You can almost hear it — Jeri Hogarth’s (Carrie-Anne Moss) defense of Jessica Jones (Krysten Ritter). She’s standing tall against a box of speculating jurors. They all have witnessed the alien attack on New York years prior, but they still have a hard time believing what they saw and heard. Moreover, if they do believe, what does that mean for the law? Jessica Jones sits stoic and hard-faced as she listens and tries not to care, as she always does. Captain Steve Rogers (Chris Evans) sits quietly, incognito in the back row of the courtroom making sure one of his own doesn’t get the book thrown at them for something they had very little control over. Jessica Jones isn’t your average superhero, or even your average Marvel superhero.
Jessica Jones is a series about a woman who’s looking forward to a career as a private investigator. Secretly, she has super strength, speed, and the ability to jump so high she appears to be flying. But don’t ask her to be your hero. She’s not like her Marvel movie playmates: she only saves people when she can, not because she can. Further, her stalker and ex-boyfriend makes things all the more complicated. Kilgrave’s (David Tennant) a mind-controlling psychopath looking to control and destroy Jessica in order to get her back into his life. She learned that lesson already and she flips the script; she’s working to destroy him so he can’t hurt anyone else.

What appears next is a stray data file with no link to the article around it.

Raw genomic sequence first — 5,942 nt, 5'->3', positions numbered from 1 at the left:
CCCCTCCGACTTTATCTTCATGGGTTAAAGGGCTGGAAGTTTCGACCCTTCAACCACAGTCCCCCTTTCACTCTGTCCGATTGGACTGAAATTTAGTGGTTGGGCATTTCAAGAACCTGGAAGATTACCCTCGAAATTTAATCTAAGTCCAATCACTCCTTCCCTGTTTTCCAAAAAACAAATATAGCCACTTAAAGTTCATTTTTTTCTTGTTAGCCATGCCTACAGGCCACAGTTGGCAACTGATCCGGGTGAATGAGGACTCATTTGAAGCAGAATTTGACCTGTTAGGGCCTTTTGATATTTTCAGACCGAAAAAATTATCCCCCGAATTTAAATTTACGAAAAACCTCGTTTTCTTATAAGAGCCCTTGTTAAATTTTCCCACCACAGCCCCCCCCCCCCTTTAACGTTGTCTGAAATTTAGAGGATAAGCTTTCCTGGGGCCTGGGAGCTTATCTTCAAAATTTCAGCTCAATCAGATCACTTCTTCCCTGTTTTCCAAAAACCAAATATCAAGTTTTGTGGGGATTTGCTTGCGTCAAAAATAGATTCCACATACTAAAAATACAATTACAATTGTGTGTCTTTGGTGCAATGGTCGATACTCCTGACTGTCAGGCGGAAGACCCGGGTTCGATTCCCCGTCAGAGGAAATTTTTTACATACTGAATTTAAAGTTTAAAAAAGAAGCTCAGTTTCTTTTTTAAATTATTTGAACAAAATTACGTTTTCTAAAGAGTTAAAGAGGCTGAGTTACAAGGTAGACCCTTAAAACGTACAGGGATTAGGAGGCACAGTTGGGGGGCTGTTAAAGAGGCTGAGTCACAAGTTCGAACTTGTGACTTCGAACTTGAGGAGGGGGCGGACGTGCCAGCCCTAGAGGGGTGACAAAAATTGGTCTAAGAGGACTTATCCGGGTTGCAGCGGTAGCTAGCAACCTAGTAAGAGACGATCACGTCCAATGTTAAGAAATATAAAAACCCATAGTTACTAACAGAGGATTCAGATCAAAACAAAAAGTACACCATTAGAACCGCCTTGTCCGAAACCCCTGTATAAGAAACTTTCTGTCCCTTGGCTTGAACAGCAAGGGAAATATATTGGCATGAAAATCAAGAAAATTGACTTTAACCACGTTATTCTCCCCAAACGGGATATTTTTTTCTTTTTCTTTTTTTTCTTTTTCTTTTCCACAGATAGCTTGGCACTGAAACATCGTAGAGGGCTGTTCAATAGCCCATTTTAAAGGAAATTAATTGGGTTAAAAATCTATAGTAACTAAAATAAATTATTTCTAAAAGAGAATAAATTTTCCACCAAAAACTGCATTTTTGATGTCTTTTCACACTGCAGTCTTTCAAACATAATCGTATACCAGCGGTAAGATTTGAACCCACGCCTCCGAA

Jessica Jones, now streaming indefinitely on Netflix, is a part of the new wave of television shows featuring attributes of what academics call “postmodernism”. Postmodern television can be broken down into various categories of content. OnPostmodernism.com lists these categories as pastiche, spectacle, faux TV, mystery, and the use of an anti-hero; further, “postmodern realities blur the lines between good and evil, black and white, for both characters and viewers”, which leads us to particular questions: Do we like Jessica Jones? Do we think she’s good? Does she think she’s good? Does it matter?
Thus far, the Marvel Cinematic Universe has tried to make it clear that the Avengers are the “good guys”. Yet even Iron Man (Robert Downey Jr) himself, along with the help from Dr. “Hulk” Banner (Mark Ruffalo), created Ultron (James Spader). Agents of S.H.I.E.L.D. shows how S.H.I.E.L.D. cleans up the mess and deals with what comes next, while Thor (Chris Hemsworth) spends some time on his home planet. Throughout its three seasons, Agents of S.H.I.E.L.D. has asked of its own agents and commanders, what makes a hero good? Does a hero have to be good? Jessica Jones is asking similar questions within its narrower narrative space.